School of Medicine

What will you study?

RCSI Bahrain's medical programme is a core five-year programme.The six-year programme provides a one-year preparation stage in advance of entry to the core five-year programme.

The Medicine programme for School Leavers and Mature Entry students is outlined below:

  • Foundation Year (two semesters)
  • Year 1 (two semesters)
  • Year 2 (two semesters)
  • Year 3
  • Year 4 (Senior Cycle 1)
  • Year 5 (Senior Cycle 2)
Undergraduate entry graphic 

RCSI’s Medicine curriculum is innovative, future-focused and integrated. Our programme is centred around our students and is delivered in our state-of-the-art healthcare education facilities in Bahrain.

During your time with us you will be taught by RCSI academics, clinicians and researchers primarily in small groups or in an interactive manner when you are in large group settings. Your whole academic journey will be enabled and tracked by a dedicated e-portfolio system.

The Medicine programme is structured so that the focus is on knowledge and excellent clinical skills development. From day one, we also put intensive focus on the acquisition of clinical and communications skills, as well as understanding the central tenets of Personal and Professional Identity formation: professionalism, resilience and leadership. This ensures that you will be prepared for a personally and professionally demanding career in tomorrow’s healthcare environment.

RCSI’s Undergraduate Medicine programme is five years in duration. Depending on the qualifications presented at application, some students are required to complete an additional Foundation Year (six-year programme). Students may also enter through the Medical Commencement Programme (seven-year programme).

The five-year programme is structured as follows: Foundation of Practice (Y1 and Y2); Integration into Practice (Y3), and Preparation for Practice (Y4 and Y5). The programme has three vertical pillars of learning: Knowledge (Head); Skills (Hands), and; Personal and Professional Identity (Heart).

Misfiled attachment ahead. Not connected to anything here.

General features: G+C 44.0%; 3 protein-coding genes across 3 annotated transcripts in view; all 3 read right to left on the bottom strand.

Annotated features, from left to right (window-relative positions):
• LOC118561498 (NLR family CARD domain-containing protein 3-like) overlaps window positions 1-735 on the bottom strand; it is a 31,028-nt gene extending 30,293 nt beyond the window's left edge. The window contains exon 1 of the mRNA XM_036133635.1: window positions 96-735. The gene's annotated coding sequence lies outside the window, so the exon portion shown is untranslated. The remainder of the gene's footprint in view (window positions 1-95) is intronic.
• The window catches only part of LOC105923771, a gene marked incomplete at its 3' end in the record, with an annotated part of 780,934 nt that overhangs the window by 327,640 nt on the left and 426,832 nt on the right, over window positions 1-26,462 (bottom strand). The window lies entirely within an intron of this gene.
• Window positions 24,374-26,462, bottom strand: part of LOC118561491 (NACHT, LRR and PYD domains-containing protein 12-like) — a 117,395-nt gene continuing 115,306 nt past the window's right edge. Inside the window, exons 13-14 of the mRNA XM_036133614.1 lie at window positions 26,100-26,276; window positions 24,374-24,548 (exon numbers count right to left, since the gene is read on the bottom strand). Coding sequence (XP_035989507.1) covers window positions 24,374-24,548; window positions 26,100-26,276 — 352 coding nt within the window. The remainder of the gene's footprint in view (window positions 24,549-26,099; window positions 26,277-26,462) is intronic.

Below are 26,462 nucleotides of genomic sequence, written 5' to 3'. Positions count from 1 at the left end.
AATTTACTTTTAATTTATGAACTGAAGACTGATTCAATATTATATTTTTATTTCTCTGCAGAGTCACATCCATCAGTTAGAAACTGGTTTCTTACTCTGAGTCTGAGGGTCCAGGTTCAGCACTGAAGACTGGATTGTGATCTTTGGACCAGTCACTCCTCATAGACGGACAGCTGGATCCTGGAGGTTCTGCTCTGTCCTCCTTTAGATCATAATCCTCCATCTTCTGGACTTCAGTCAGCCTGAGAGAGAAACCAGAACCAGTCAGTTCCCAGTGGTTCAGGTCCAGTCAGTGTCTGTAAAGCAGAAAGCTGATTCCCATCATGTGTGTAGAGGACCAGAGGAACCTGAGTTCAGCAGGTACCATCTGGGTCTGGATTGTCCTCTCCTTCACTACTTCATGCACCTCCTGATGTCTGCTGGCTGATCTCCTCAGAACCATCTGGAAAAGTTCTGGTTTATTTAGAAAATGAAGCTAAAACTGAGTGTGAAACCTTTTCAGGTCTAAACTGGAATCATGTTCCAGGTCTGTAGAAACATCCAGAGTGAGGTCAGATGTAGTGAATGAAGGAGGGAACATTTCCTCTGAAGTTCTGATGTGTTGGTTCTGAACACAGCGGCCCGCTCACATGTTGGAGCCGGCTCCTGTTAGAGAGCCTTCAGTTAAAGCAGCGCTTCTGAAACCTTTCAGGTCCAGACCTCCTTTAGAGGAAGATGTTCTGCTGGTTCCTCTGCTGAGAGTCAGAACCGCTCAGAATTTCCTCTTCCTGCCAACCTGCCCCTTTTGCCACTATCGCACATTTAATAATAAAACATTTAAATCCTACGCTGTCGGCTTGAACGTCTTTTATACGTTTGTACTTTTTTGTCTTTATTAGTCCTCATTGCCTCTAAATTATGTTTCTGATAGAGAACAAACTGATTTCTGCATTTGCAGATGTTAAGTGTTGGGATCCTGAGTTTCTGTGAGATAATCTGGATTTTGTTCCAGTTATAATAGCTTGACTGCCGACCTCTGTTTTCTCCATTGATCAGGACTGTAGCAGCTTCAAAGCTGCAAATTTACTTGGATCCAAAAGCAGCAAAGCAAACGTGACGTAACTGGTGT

Case-based learning (CBL) is a core teaching and learning approach in Year 1 and 2. You will work in groups of approximately 12 students with a facilitator. You will also have the opportunity to choose from a wide range of tailored and credit-bearing student choice topics. These will allow for experiences that facilitate your personal growth.

Each Medicine student is assigned a personal tutor who will support you throughout your time in RCSI. The personal tutor programme is intended to: provide you with a safe space for informed reflection on academic, personal and professional performance; assist you by ensuring you have the relevant supports (academic, well-being etc.); provide resource and referral information to enable you to move towards improvement, and; encourage you to establish habits of continuous reflection, goal-setting and lifelong learning.

At RCSI our curriculum is informed by principles of positive education. This combines the science of positive psychology with curriculum development, delivery and assessment. As part of the core curriculum, you will be taught skills and behaviours that encourage you to prioritise your health and well-being, thus supporting your capacity to flourish. This approach to learning actively promotes positive growth, resilience and well-being.

Knowing how you are progressing at any point during the academic year is very important. Personalised student feedback will help you to remain on course to achieving your educational objectives. Our curriculum is supported by a new and innovative technology platform that will provide you with feedback on assessments, CBL and other learning activities. The same platform will contribute to and support the personal tutor component.

You will be evaluated using programmatic assessment and the application of a grade point average (GPA) scale. This approach provides multiple opportunities for measurement – coupled with ongoing feedback during the learning process. It reduces emphasis on end-of-semester/year high-stakes assessment and provides a range of different assessment types which facilitate the measurement of competencies.

Programmatic assessment also places emphasis on your role in taking responsibility for your own learning, and identifying and remediating areas where necessary. There is proportional assessment, based on the number of credits attaching to a module, which avoids duplication and over-assessment. It also permits data from multiple sources, using different standards that can be aggregated (across modules, pillars, years and the overall programme).

From your first day at RCSI, you will be placed in one of four learning communities, which are designed to allow groups of students to become actively engaged in learning with and from each other. These communities have a cohort of students from every year in your programme and are an integral part of our teaching philosophy in the education of future healthcare professionals.